Maha Rafi Atal in The Monkey Cage (image EPA/Sanjeev Gupta):
[T]he growth India has experienced in the past two decades is unevenly distributed, and may be exacerbating structural inequalities between groups. Themost recent National Sample Survey concluded that the monthly per capita household expenditures (MPCE) of Muslim families are 14 percent lower than they are for Hindu families. The gap is worst in cities: urban Muslims have an MPCE 30 percent lower than their Hindu counterparts. Given that much of India’s economic development has taken the form of urban job growth and migration, the impression is that the benefits have accrued primarily to the majority.
Just as important are divisions between Hindu castes. Of particular interest are studies that investigate the relationship between caste and social class, where the consensus is divided. Divya Vaid argues that class and caste are more congruent at the extremes of the caste system than in the middle, and that this congruence has weakened only marginally over time. By contrast, Samuel Stroope contends that class and caste are becoming more distinct from one another in urban areas. But Stroope also finds high-caste individuals are gravitating toward religious exclusivity: that might be a reaction against the erosion of high-caste economic privilege.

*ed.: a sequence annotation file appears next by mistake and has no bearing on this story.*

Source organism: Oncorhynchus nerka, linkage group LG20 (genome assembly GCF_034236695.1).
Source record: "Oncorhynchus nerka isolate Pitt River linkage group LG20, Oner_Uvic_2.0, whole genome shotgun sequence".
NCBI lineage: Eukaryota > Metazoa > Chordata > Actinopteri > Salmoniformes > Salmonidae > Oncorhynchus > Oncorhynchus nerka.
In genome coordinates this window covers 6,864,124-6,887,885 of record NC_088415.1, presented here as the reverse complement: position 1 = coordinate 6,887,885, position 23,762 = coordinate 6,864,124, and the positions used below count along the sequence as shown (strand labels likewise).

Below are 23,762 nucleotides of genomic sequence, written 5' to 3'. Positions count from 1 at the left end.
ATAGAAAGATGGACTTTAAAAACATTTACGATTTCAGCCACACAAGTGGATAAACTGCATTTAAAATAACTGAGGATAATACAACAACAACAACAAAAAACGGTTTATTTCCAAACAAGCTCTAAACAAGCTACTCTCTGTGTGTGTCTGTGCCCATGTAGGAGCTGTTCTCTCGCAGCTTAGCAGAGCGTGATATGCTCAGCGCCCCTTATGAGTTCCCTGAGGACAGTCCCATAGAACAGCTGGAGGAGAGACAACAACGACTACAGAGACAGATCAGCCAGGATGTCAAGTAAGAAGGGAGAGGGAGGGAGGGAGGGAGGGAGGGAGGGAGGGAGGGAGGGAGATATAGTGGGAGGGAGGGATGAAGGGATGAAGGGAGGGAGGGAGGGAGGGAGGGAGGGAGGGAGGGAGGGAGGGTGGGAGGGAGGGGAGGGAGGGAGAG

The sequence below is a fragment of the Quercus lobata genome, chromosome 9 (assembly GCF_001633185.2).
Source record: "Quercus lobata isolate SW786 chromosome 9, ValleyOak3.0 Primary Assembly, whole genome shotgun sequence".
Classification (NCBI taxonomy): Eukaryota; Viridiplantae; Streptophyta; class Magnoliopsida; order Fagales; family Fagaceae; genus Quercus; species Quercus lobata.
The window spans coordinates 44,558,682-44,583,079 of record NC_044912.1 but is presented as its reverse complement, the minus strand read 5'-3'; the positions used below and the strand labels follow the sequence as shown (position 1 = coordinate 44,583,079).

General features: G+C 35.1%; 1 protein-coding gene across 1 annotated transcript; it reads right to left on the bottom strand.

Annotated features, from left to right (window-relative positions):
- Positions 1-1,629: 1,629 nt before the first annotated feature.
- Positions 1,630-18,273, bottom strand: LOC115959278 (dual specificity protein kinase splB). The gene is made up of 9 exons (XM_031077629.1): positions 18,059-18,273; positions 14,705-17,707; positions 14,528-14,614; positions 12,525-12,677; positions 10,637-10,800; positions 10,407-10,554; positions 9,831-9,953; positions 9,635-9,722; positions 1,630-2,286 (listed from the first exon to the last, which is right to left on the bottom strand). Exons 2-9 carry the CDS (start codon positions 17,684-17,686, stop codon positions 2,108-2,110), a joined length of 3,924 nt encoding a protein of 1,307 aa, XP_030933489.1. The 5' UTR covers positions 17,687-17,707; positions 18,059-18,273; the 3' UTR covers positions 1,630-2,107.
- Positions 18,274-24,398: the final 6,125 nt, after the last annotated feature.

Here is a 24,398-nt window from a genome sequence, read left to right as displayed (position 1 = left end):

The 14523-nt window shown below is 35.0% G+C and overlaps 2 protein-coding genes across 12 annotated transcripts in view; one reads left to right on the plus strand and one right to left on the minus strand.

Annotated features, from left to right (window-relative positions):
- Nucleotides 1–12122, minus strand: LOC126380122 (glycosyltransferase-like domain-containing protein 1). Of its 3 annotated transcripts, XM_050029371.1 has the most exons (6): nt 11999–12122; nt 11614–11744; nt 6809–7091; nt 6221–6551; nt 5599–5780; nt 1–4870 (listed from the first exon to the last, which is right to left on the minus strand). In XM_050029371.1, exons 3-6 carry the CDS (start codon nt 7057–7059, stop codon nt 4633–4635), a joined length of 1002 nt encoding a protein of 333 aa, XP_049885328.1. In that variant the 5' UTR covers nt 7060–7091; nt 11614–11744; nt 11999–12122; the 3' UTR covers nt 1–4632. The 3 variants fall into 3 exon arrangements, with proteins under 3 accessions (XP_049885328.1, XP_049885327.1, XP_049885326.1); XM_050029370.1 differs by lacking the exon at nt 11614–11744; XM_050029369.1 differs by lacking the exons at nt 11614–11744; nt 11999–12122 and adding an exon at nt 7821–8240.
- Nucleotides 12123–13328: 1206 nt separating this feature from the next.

In rural areas, meanwhile, growth has taken the form of large-scale industrial development on land purchased under eminent domain-style legislation, with this property bundled into ‘Special Economic Zones’ offering a range of tax incentives.Lancy Lobo and Shashikant Kumar’s landmark study on land politics in Gujarat has shown that the burden of displacement has fallen disproportionately on disadvantaged castes, many of whom had customary, rather than written, rights to land and were left out of compensation schemes.
Economic growth is not eliminating the differences between religious and caste groupings. Moreover, a number of studies suggest sectarian violence may itself be a consequence of uneven development.